I have been using these food choices for almost 13 years now. This truly is a sustainable approach, especially when you keep listening to your body. E-mail me: catherine@sugarfreedom.com if you have any questions or concerns, and as always:

Be happy, healthy, and eat for yourself.

Categories
weight loss

The Top Three Weight Loss Myths

 And what to do about them.

The top three weight loss myths are:

1. Eat Less

2. Move More

3. No Pain No Gain

These three myths have caused enormous suffering to the countless individuals who have struggled to lose weight after cheap food became abundant and skinny bodies became fashionable in many parts of the world during the last century.

The three big myths all have something in common. They violate the Einstein Rule which is:

“Solutions must always be as simple as possible, but not simpler.”

All three myths over-simplify weight loss to a devastating degree, especially for people who respond to popular diet and exercise programs by experiencing hunger, fatigue, and injury.

My experience with long term recovery from obesity, and as a personal trainer, certified nutrition specialist, and body transformation coach has taught me that people who have the physiological tendency to store fat in response to the Standard American Diet simply cannot get leaner with  Standard American Weight Loss Advice.

Let’s take a closer look at myth number one.

“Eat Less.” The two biggest promoters of fat building are hunger and cravings for fast foods.  Naturally slender people in a state of good physical health have very little trouble choosing nourishing foods. They eat to satiety and get on with life. 

People who tend to store food as fat, whether this is a result of genetics, life events, economics, or  environment increase appetite to the point of uncontrollable cravings when they try to eat less by counting calories.  What gets measured gets managed, and counting calories with apps and food labels makes it easy, so it’s no surprise that people try this first. 

The trouble is that the foods with fewer calories rarely deliver the amount of nourishment and satisfaction required to turn off the drive to eat.  This leads to the anxiety and frustration that can only be relieved by a fast hit of hyper-palatable foods. Once you get on this hunger, craving, overeating roller coaster it takes a highly nutritious eating plan to get you back on solid ground again.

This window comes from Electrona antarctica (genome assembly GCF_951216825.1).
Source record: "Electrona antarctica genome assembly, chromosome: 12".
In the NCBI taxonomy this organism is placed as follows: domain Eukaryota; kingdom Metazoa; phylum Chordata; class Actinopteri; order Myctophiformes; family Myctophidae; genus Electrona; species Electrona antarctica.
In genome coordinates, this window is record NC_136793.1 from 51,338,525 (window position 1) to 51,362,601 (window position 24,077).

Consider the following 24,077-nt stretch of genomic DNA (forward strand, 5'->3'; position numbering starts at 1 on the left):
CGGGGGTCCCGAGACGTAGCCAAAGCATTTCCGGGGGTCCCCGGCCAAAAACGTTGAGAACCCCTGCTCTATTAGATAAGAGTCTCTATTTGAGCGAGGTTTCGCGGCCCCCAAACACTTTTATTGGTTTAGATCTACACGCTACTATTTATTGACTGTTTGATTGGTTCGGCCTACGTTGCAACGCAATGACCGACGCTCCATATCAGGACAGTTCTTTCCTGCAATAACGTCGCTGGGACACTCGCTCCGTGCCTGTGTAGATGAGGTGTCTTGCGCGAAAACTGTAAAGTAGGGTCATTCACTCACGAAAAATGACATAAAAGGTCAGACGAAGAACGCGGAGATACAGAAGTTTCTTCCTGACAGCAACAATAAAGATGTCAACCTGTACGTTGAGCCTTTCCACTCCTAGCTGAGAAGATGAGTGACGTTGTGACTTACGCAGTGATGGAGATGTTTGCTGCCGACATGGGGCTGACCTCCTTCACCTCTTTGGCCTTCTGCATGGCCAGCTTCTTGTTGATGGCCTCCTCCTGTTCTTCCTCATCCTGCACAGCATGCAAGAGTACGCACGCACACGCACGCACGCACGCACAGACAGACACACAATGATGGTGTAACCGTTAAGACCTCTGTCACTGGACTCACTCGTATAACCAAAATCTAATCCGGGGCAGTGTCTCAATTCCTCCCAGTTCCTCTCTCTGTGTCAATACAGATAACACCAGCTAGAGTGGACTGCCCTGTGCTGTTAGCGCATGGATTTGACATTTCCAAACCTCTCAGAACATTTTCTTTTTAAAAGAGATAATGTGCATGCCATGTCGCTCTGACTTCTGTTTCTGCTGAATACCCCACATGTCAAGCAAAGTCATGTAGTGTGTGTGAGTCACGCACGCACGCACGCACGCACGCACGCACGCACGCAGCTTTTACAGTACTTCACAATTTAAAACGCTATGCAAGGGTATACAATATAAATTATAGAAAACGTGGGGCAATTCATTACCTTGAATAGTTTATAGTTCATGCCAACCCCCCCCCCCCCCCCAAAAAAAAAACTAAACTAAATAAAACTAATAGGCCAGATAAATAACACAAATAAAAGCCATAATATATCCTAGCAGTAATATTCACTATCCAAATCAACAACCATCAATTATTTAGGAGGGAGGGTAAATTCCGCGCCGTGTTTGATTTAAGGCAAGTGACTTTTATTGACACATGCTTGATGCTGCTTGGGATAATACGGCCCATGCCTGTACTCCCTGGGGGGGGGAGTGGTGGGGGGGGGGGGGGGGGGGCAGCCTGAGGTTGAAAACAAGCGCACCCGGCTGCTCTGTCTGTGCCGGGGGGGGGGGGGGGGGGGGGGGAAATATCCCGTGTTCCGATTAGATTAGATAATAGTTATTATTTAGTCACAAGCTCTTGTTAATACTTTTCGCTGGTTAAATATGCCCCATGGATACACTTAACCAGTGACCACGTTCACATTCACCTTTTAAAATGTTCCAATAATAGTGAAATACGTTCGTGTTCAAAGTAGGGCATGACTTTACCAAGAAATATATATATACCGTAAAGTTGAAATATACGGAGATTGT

This plan is simple: adequate protein, carbohydrates, and fat for energy and satiety. (But not too much of either one.) The trouble is that these foods aren’t the ones that are advertised, marketed, and offered to you at every turn. They are the foods you find at the farmer’s market, the butcher, and in the dairy case.  These are not the foods you find at work, in line at the the places you shop, or at the drive thru window. 

Fat burning, weight releasing, inflammation healing foods generally require you to plan, shop, and prepare. I wrote Sugar Freedom in 2013 to demonstrate exactly how I planned meals, shopped, and prepared food in order to overcome obesity and help my clients and readers literally lose thousands of pounds and inches. 

 I believe that you will discover your best diet when you take the time to ask, “What foods nourish and satisfy me?  What foods make me feel good, not just while I’m eating them, but after I’m done?”  The antidote for mythical diet advice is to address the quality of your food and how you react to it before you try to change the quantity of what you eat. 

Once your nutritional needs are met, you will have the freedom to adjust how much and how often you eat, because you have replaced the foods that were over stimulating your appetite.

The most important take away is this: trying to eat less of foods that have been specifically developed to cause cravings and drive consumption will only cause more cravings, hunger, and frustration.

The old advice of eating like your grandparents, shopping the outside aisles off the grocery store, and reserving treats for special occasions is actually a lot more helpful than, “Eat less.”

In my next blog post, I will address myth number two, and share my experience with what works better.

Then I’ll move on to myth number three. All of these myths apply to the goal of finding the individual process that leads you to good health.

Until then be well, and eat for yourself.